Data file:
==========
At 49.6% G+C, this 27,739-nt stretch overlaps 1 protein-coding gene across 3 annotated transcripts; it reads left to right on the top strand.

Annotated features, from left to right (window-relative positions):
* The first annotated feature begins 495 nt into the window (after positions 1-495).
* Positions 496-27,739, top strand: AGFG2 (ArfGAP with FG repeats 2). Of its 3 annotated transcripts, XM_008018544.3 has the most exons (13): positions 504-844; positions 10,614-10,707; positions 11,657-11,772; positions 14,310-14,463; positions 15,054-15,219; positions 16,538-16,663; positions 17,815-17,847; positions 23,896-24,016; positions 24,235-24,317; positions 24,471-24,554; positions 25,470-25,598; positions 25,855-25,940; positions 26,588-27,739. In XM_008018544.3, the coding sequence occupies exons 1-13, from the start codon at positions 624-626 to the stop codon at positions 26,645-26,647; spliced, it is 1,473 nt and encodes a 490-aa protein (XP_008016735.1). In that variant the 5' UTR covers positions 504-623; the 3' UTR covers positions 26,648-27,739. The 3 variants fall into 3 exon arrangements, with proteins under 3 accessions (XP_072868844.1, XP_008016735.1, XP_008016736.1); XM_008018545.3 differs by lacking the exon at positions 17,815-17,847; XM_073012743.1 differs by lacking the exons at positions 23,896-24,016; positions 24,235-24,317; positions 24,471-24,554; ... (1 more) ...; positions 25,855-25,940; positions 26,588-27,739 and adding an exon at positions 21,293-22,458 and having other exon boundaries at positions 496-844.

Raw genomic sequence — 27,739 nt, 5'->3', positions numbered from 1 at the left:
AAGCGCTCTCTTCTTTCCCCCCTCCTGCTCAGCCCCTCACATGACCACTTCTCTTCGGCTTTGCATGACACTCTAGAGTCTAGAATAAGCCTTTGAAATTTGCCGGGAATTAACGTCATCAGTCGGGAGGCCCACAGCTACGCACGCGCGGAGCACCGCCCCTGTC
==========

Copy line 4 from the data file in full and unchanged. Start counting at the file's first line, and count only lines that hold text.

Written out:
* Positions 496-27,739, top strand: AGFG2 (ArfGAP with FG repeats 2). Of its 3 annotated transcripts, XM_008018544.3 has the most exons (13): positions 504-844; positions 10,614-10,707; positions 11,657-11,772; positions 14,310-14,463; positions 15,054-15,219; positions 16,538-16,663; positions 17,815-17,847; positions 23,896-24,016; positions 24,235-24,317; positions 24,471-24,554; positions 25,470-25,598; positions 25,855-25,940; positions 26,588-27,739. In XM_008018544.3, the coding sequence occupies exons 1-13, from the start codon at positions 624-626 to the stop codon at positions 26,645-26,647; spliced, it is 1,473 nt and encodes a 490-aa protein (XP_008016735.1). In that variant the 5' UTR covers positions 504-623; the 3' UTR covers positions 26,648-27,739. The 3 variants fall into 3 exon arrangements, with proteins under 3 accessions (XP_072868844.1, XP_008016735.1, XP_008016736.1); XM_008018545.3 differs by lacking the exon at positions 17,815-17,847; XM_073012743.1 differs by lacking the exons at positions 23,896-24,016; positions 24,235-24,317; positions 24,471-24,554; ... (1 more) ...; positions 25,855-25,940; positions 26,588-27,739 and adding an exon at positions 21,293-22,458 and having other exon boundaries at positions 496-844.